Browse Definitions :
Definition

glue code (glue code language)

Glue code, also called binding code, is custom-written programming that connects incompatible software components.

Glue code can be written in the same language as the code it is connecting together, but it is often written in a specialized interpreted scripting language for connecting system components called a glue language. Popular glue languages include include AppleScript, JavaScript, Perl, PHP, Python, Ruby, VBScript and PowerShell.

In addition to connecting disparate software modules, glue code can be used to tie together multiple systems. If an organization runs cloud services on both Amazon and Google, for example, glue code can be written to allow workloads and data flow between the two companies' servers. Glue code is also useful for custom shell commands, application wrappers and rapid application prototyping

Glue code is sometimes looked upon as a necessary evil because it can easily become the weakest link for service level agreements (SLAs) and, if not managed properly, become excessively complicated spaghetti code that negatively affects performance. 

See also: interpreted script

This was last updated in July 2016

Continue Reading About glue code (glue code language)

Join the conversation

2 comments

Send me notifications when other members comment.

Please create a username to comment.

I thought Glue Code had more to do with code that ties two different components together.  For example if I write a tool adapter to wrap around a third party component for which I want to provide a common way to interact with?  Apparently it can mean a lot more than what I thought.   Always nice to learn more about some of the more 'hidden' terms in our field.
Cancel
Sounds like you could also call it "kludge code," for kludging together a connection between two unrelated pieces. It doesn't sound very elegant to be sure.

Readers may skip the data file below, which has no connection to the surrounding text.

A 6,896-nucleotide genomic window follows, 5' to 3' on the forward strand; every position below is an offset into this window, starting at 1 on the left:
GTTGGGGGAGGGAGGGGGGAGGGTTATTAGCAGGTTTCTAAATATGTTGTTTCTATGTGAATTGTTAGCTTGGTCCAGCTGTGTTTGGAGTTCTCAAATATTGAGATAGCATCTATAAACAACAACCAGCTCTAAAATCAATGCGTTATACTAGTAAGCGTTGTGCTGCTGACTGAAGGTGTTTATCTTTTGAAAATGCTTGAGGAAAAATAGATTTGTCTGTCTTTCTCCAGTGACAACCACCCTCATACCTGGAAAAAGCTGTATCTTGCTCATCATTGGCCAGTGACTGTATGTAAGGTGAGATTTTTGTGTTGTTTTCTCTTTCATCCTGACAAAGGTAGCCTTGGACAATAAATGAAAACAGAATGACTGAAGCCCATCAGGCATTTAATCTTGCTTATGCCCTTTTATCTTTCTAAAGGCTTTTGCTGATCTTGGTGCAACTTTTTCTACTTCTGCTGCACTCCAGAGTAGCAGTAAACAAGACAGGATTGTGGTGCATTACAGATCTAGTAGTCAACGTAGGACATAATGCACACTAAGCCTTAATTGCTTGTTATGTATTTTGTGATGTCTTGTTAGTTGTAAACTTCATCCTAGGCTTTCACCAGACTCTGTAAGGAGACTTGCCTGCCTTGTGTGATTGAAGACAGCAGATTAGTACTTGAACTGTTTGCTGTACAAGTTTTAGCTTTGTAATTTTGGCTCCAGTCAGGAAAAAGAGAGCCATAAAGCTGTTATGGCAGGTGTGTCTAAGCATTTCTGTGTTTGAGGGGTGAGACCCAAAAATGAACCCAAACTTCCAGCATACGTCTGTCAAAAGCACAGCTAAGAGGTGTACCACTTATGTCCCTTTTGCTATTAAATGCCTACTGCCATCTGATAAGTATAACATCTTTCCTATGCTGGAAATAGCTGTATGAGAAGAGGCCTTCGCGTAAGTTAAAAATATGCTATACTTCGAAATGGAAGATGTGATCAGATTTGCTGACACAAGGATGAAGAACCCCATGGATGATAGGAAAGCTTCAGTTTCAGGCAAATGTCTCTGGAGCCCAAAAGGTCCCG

Cancel

-ADS BY GOOGLE

File Extensions and File Formats

SearchCompliance

  • risk management

    Risk management is the process of identifying, assessing and controlling threats to an organization's capital and earnings.

  • compliance as a service (CaaS)

    Compliance as a Service (CaaS) is a cloud service service level agreement (SLA) that specified how a managed service provider (...

  • data protection impact assessment (DPIA)

    A data protection impact assessment (DPIA) is a process designed to help organizations determine how data processing systems, ...

SearchSecurity

  • quantum key distribution (QKD)

    Quantum key distribution (QKD) is a secure communication method for exchanging encryption keys only known between shared parties.

  • identity theft

    Identity theft, also known as identity fraud, is a crime in which an imposter obtains key pieces of personally identifiable ...

  • cybercrime

    Cybercrime is any criminal activity that involves a computer, networked device or a network.

SearchHealthIT

SearchDisasterRecovery

  • disaster recovery plan (DRP)

    A disaster recovery plan (DRP) is a documented, structured approach that describes how an organization can quickly resume work ...

  • business continuity plan (BCP)

    A business continuity plan (BCP) is a document that consists of the critical information an organization needs to continue ...

  • disaster recovery team

    A disaster recovery team is a group of individuals focused on planning, implementing, maintaining, auditing and testing an ...

SearchStorage

  • logical unit number (LUN)

    A logical unit number (LUN) is a unique identifier for designating an individual or collection of physical or virtual storage ...

  • NVMe over Fabrics (NVMe-oF)

    NVMe over Fabrics, also known as NVMe-oF and non-volatile memory express over fabrics, is a protocol specification designed to ...

  • CIFS (Common Internet File System)

    CIFS (Common Internet File System) is a protocol that gained popularity around the year 2000, as vendors worked to establish an ...

Close